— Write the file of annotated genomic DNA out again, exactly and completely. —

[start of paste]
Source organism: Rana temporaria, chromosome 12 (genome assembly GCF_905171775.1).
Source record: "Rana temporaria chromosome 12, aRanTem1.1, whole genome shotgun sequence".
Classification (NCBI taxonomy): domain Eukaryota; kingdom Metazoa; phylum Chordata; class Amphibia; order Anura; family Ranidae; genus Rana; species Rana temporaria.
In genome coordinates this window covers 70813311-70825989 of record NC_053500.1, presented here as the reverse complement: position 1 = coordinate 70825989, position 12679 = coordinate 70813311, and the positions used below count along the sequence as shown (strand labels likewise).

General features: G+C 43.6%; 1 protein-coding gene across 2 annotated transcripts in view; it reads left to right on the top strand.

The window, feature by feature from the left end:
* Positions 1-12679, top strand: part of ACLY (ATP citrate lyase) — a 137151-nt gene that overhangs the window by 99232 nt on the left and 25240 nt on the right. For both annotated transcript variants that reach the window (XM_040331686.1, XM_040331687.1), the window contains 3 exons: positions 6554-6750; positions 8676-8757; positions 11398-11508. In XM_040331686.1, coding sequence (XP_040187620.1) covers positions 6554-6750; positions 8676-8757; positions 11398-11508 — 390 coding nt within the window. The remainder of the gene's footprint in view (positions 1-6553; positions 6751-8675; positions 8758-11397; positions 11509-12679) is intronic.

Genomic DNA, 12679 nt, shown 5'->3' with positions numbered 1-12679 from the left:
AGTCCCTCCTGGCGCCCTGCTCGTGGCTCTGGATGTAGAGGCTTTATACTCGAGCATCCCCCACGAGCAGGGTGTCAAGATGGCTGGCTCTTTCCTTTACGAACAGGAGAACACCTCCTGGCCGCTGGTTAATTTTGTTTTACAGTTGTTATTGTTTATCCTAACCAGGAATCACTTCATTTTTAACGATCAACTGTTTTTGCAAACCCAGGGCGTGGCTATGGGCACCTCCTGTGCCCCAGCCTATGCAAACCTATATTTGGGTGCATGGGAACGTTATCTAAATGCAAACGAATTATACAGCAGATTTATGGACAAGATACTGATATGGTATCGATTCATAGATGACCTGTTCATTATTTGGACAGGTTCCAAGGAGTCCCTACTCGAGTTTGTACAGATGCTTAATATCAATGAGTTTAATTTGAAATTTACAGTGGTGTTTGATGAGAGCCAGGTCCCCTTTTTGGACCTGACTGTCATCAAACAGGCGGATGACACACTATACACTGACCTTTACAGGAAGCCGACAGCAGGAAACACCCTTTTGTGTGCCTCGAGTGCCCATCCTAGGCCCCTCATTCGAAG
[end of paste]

Source organism: Rana temporaria, chromosome 12 (genome assembly GCF_905171775.1).
Source record: "Rana temporaria chromosome 12, aRanTem1.1, whole genome shotgun sequence".
Classification (NCBI taxonomy): domain Eukaryota; kingdom Metazoa; phylum Chordata; class Amphibia; order Anura; family Ranidae; genus Rana; species Rana temporaria.
In genome coordinates this window covers 70813311-70825989 of record NC_053500.1, presented here as the reverse complement: position 1 = coordinate 70825989, position 12679 = coordinate 70813311, and the positions used below count along the sequence as shown (strand labels likewise).

General features: G+C 43.6%; 1 protein-coding gene across 2 annotated transcripts in view; it reads left to right on the top strand.

The window, feature by feature from the left end:
* Positions 1-12679, top strand: part of ACLY (ATP citrate lyase) — a 137151-nt gene that overhangs the window by 99232 nt on the left and 25240 nt on the right. For both annotated transcript variants that reach the window (XM_040331686.1, XM_040331687.1), the window contains 3 exons: positions 6554-6750; positions 8676-8757; positions 11398-11508. In XM_040331686.1, coding sequence (XP_040187620.1) covers positions 6554-6750; positions 8676-8757; positions 11398-11508 — 390 coding nt within the window. The remainder of the gene's footprint in view (positions 1-6553; positions 6751-8675; positions 8758-11397; positions 11509-12679) is intronic.

Genomic DNA, 12679 nt, shown 5'->3' with positions numbered 1-12679 from the left:
AGTCCCTCCTGGCGCCCTGCTCGTGGCTCTGGATGTAGAGGCTTTATACTCGAGCATCCCCCACGAGCAGGGTGTCAAGATGGCTGGCTCTTTCCTTTACGAACAGGAGAACACCTCCTGGCCGCTGGTTAATTTTGTTTTACAGTTGTTATTGTTTATCCTAACCAGGAATCACTTCATTTTTAACGATCAACTGTTTTTGCAAACCCAGGGCGTGGCTATGGGCACCTCCTGTGCCCCAGCCTATGCAAACCTATATTTGGGTGCATGGGAACGTTATCTAAATGCAAACGAATTATACAGCAGATTTATGGACAAGATACTGATATGGTATCGATTCATAGATGACCTGTTCATTATTTGGACAGGTTCCAAGGAGTCCCTACTCGAGTTTGTACAGATGCTTAATATCAATGAGTTTAATTTGAAATTTACAGTGGTGTTTGATGAGAGCCAGGTCCCCTTTTTGGACCTGACTGTCATCAAACAGGCGGATGACACACTATACACTGACCTTTACAGGAAGCCGACAGCAGGAAACACCCTTTTGTGTGCCTCGAGTGCCCATCCTAGGCCCCTCATTCGAAG